From: "Robert Curry"
To: "Ken Carl"
Subject: evolution
Date: Fri, 11 Dec 1998 01:02:15 -0500

>you prove my case perfectly, I am an engineer. What
>are your credentials? I have a BSME from the University
>of Akron and am working on my masters.

To refresh your memory, you stated, "[Evolution] defies the laws of thermodynamics in tremendous ways. How about the law that says that all matter moves from order to chaos?"

Since there is no such "law" (as I have already informed you previously), let's skip the parading of credentials in order to cut to the chase.

You may possibly suffer from an oversimplified concept of the second law of thermodynamics, which correctly states that entropy never decreases (though it may remain constant, as for instance when a gas expands adiabatically and reversibly, thus exhibiting an ideally isentropic process).

Nothing whatsoever in thermodynamics states that an increase in entropy implies a local decrease in order everywhere, however. For the moment, I will leave it as an exercise for the reader to discover a few counterexamples to the claim that entropy necessarily implies isotropically greater disorder. Education begins, after all, with challenges to think more clearly by working things out for yourself first. (I will of course provide examples upon request if need be, but I do not wish to eliminate the opportunity for you to save face by correcting your own mistaken notions independently.)

This should be a relatively simple challenge, in any event. Please try to give it some thought before submitting some emotional knee-jerk response.

(The exercise is open to all those reading this, too, as I would be pleased to see what unexpectedly new responses might be forthcoming from what is a remarkably creative selection of people.)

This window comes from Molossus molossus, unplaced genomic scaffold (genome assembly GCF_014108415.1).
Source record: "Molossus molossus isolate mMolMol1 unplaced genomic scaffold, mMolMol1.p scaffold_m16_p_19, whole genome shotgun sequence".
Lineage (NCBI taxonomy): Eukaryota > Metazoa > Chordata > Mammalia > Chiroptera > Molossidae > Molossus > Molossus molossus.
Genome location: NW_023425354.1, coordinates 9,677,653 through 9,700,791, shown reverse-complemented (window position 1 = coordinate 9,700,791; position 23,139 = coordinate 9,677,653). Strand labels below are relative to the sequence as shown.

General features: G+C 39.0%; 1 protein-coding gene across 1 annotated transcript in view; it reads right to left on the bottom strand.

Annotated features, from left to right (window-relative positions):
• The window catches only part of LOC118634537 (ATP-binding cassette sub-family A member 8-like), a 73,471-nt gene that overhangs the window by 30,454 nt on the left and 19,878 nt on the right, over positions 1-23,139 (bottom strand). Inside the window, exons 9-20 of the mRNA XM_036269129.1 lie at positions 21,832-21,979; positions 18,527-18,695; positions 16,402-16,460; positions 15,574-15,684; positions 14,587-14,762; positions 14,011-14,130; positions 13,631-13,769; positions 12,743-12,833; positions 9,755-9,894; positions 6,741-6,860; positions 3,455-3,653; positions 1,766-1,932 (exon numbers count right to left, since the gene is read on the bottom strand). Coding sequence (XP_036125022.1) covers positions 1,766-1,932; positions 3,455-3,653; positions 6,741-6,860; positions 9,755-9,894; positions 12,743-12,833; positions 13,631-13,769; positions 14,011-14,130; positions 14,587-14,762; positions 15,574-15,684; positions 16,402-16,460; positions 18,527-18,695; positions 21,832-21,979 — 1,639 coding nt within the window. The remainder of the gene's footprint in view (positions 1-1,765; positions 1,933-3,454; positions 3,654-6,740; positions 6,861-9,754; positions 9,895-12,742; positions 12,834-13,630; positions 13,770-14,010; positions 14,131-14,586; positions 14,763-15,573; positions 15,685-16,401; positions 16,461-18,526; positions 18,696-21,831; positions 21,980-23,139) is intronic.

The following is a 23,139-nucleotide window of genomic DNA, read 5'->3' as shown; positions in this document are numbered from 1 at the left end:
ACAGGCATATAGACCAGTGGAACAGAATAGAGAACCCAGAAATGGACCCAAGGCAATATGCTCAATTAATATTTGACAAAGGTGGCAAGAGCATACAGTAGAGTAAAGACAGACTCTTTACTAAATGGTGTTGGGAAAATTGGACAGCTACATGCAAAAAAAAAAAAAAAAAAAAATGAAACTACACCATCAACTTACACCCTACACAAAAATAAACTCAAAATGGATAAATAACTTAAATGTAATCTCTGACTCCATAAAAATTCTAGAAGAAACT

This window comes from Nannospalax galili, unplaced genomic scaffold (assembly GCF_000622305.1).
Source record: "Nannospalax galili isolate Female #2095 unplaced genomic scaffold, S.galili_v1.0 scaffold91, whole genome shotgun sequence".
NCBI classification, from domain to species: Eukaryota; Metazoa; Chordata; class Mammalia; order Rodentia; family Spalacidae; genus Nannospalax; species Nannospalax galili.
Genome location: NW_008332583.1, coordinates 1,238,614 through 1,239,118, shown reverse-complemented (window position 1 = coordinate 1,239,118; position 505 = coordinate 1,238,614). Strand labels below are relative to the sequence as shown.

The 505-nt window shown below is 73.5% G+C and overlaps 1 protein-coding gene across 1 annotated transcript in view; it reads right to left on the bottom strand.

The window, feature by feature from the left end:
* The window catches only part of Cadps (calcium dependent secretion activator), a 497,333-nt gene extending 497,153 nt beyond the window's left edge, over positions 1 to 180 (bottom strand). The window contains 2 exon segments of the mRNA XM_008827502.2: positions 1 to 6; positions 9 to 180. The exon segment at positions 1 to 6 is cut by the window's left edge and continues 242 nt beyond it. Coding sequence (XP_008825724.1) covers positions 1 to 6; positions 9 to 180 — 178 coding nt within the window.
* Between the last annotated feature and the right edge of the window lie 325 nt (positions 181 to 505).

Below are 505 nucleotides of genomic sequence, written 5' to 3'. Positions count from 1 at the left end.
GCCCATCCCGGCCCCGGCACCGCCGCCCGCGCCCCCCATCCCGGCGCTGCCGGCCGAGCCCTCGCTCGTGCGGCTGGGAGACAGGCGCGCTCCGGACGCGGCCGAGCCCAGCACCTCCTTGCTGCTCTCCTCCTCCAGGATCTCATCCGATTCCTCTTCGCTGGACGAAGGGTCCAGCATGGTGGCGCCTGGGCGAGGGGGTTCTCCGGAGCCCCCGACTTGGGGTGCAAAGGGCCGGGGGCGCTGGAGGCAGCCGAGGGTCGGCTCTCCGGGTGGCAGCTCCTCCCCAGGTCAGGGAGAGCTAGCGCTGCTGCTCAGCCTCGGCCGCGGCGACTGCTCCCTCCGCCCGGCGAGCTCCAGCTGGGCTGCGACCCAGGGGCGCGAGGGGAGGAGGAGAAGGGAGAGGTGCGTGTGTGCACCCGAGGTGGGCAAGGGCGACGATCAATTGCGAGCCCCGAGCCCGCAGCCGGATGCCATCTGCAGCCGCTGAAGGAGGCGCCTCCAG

>Are you out of High school yet. You obviously have
>never had and physics!

Good grief. Such ignorance is surpassed only by the unwarranted arrogance being put on display there.

Well, I shouldn't be too hard on you for falling for a common misconception, I suppose, especially since it is true that even college level physics texts will often introduce the concept (on an elementary level) by illustrating entropy as a more "disordered" molecular state. The problem with that pedagogical approach, in my opinion, is that it results in exactly the misconception you are suffering from when that is as far as one gets.

Finally, Ken, you may find it helpful to consider the physical units of entropy applied in several diverse applications before making any egregiously erroneous dogmatic statements on the subject. Or you may not, depending on your level of education. It is thus far quite unclear what a BSME actually contributes to an education in physics.

I'm looking forward to what would ideally be an intelligible and constructive reply dealing with the implications of thermodynamics on matters of order and disorder, considering both their local and global aspects (sometimes considered "open" and "closed" systems, respectively).

--- Robert Curry
St. Petersburg, Florida


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